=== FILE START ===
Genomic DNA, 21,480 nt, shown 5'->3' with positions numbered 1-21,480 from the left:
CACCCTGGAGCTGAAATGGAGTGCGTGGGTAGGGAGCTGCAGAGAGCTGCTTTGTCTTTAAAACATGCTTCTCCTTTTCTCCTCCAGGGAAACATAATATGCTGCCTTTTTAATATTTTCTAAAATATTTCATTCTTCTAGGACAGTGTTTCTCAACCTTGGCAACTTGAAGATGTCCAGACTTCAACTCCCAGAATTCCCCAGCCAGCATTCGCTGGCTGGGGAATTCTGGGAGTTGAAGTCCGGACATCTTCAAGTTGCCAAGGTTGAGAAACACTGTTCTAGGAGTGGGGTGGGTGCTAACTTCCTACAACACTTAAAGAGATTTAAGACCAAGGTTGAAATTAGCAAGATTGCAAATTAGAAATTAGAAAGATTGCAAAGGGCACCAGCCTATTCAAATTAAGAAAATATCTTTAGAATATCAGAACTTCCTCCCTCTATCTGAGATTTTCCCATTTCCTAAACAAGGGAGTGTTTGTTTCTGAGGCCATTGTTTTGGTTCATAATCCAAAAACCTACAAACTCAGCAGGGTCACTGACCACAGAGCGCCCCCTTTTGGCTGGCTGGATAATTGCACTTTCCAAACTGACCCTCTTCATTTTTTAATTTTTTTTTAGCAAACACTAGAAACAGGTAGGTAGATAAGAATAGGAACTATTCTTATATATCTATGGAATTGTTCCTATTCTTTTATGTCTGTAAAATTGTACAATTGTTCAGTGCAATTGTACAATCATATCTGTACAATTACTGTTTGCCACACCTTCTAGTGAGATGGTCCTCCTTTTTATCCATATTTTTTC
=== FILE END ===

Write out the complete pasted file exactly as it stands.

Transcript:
Genomic DNA, 21,480 nt, shown 5'->3' with positions numbered 1-21,480 from the left:
CACCCTGGAGCTGAAATGGAGTGCGTGGGTAGGGAGCTGCAGAGAGCTGCTTTGTCTTTAAAACATGCTTCTCCTTTTCTCCTCCAGGGAAACATAATATGCTGCCTTTTTAATATTTTCTAAAATATTTCATTCTTCTAGGACAGTGTTTCTCAACCTTGGCAACTTGAAGATGTCCAGACTTCAACTCCCAGAATTCCCCAGCCAGCATTCGCTGGCTGGGGAATTCTGGGAGTTGAAGTCCGGACATCTTCAAGTTGCCAAGGTTGAGAAACACTGTTCTAGGAGTGGGGTGGGTGCTAACTTCCTACAACACTTAAAGAGATTTAAGACCAAGGTTGAAATTAGCAAGATTGCAAATTAGAAATTAGAAAGATTGCAAAGGGCACCAGCCTATTCAAATTAAGAAAATATCTTTAGAATATCAGAACTTCCTCCCTCTATCTGAGATTTTCCCATTTCCTAAACAAGGGAGTGTTTGTTTCTGAGGCCATTGTTTTGGTTCATAATCCAAAAACCTACAAACTCAGCAGGGTCACTGACCACAGAGCGCCCCCTTTTGGCTGGCTGGATAATTGCACTTTCCAAACTGACCCTCTTCATTTTTTAATTTTTTTTTAGCAAACACTAGAAACAGGTAGGTAGATAAGAATAGGAACTATTCTTATATATCTATGGAATTGTTCCTATTCTTTTATGTCTGTAAAATTGTACAATTGTTCAGTGCAATTGTACAATCATATCTGTACAATTACTGTTTGCCACACCTTCTAGTGAGATGGTCCTCCTTTTTATCCATATTTTTTC